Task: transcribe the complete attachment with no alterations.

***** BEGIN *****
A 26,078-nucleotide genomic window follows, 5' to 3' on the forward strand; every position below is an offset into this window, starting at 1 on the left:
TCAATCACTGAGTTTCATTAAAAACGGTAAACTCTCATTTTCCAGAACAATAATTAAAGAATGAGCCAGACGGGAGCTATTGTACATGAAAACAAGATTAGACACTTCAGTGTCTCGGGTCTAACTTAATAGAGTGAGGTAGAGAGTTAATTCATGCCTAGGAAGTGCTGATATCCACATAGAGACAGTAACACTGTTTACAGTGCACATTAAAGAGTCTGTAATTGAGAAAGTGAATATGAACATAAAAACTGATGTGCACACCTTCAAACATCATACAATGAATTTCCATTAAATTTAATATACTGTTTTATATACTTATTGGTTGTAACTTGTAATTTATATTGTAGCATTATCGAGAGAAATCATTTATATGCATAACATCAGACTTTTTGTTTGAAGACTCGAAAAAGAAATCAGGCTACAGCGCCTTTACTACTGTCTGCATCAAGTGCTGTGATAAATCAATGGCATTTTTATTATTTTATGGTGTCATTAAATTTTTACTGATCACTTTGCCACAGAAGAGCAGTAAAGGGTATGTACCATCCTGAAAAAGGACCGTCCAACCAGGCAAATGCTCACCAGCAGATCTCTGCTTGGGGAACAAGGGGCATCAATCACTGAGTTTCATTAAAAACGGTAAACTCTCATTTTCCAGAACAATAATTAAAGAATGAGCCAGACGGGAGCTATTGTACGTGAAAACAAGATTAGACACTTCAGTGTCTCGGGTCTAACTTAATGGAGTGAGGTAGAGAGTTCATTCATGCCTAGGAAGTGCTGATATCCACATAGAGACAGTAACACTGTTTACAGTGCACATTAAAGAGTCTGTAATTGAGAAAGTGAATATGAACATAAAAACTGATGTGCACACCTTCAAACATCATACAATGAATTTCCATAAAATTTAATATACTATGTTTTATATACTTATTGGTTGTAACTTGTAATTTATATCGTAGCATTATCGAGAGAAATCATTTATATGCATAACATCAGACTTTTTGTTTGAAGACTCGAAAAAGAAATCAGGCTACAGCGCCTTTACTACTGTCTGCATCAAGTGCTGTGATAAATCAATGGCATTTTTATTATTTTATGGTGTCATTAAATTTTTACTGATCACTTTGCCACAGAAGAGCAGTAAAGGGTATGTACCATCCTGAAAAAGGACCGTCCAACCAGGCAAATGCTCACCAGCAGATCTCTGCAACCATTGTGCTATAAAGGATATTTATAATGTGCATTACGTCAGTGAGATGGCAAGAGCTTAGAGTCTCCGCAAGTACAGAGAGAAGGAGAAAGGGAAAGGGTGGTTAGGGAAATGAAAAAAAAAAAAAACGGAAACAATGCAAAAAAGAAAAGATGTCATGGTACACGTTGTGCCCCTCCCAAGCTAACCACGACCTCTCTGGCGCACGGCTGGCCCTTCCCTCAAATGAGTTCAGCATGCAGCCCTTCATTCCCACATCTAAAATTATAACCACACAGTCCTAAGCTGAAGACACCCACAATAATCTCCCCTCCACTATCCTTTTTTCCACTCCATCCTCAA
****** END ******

A 26,078-nucleotide genomic window follows, 5' to 3' on the forward strand; every position below is an offset into this window, starting at 1 on the left:
TCAATCACTGAGTTTCATTAAAAACGGTAAACTCTCATTTTCCAGAACAATAATTAAAGAATGAGCCAGACGGGAGCTATTGTACATGAAAACAAGATTAGACACTTCAGTGTCTCGGGTCTAACTTAATAGAGTGAGGTAGAGAGTTAATTCATGCCTAGGAAGTGCTGATATCCACATAGAGACAGTAACACTGTTTACAGTGCACATTAAAGAGTCTGTAATTGAGAAAGTGAATATGAACATAAAAACTGATGTGCACACCTTCAAACATCATACAATGAATTTCCATTAAATTTAATATACTGTTTTATATACTTATTGGTTGTAACTTGTAATTTATATTGTAGCATTATCGAGAGAAATCATTTATATGCATAACATCAGACTTTTTGTTTGAAGACTCGAAAAAGAAATCAGGCTACAGCGCCTTTACTACTGTCTGCATCAAGTGCTGTGATAAATCAATGGCATTTTTATTATTTTATGGTGTCATTAAATTTTTACTGATCACTTTGCCACAGAAGAGCAGTAAAGGGTATGTACCATCCTGAAAAAGGACCGTCCAACCAGGCAAATGCTCACCAGCAGATCTCTGCTTGGGGAACAAGGGGCATCAATCACTGAGTTTCATTAAAAACGGTAAACTCTCATTTTCCAGAACAATAATTAAAGAATGAGCCAGACGGGAGCTATTGTACGTGAAAACAAGATTAGACACTTCAGTGTCTCGGGTCTAACTTAATGGAGTGAGGTAGAGAGTTCATTCATGCCTAGGAAGTGCTGATATCCACATAGAGACAGTAACACTGTTTACAGTGCACATTAAAGAGTCTGTAATTGAGAAAGTGAATATGAACATAAAAACTGATGTGCACACCTTCAAACATCATACAATGAATTTCCATAAAATTTAATATACTATGTTTTATATACTTATTGGTTGTAACTTGTAATTTATATCGTAGCATTATCGAGAGAAATCATTTATATGCATAACATCAGACTTTTTGTTTGAAGACTCGAAAAAGAAATCAGGCTACAGCGCCTTTACTACTGTCTGCATCAAGTGCTGTGATAAATCAATGGCATTTTTATTATTTTATGGTGTCATTAAATTTTTACTGATCACTTTGCCACAGAAGAGCAGTAAAGGGTATGTACCATCCTGAAAAAGGACCGTCCAACCAGGCAAATGCTCACCAGCAGATCTCTGCAACCATTGTGCTATAAAGGATATTTATAATGTGCATTACGTCAGTGAGATGGCAAGAGCTTAGAGTCTCCGCAAGTACAGAGAGAAGGAGAAAGGGAAAGGGTGGTTAGGGAAATGAAAAAAAAAAAAAACGGAAACAATGCAAAAAAGAAAAGATGTCATGGTACACGTTGTGCCCCTCCCAAGCTAACCACGACCTCTCTGGCGCACGGCTGGCCCTTCCCTCAAATGAGTTCAGCATGCAGCCCTTCATTCCCACATCTAAAATTATAACCACACAGTCCTAAGCTGAAGACACCCACAATAATCTCCCCTCCACTATCCTTTTTTCCACTCCATCCTCAA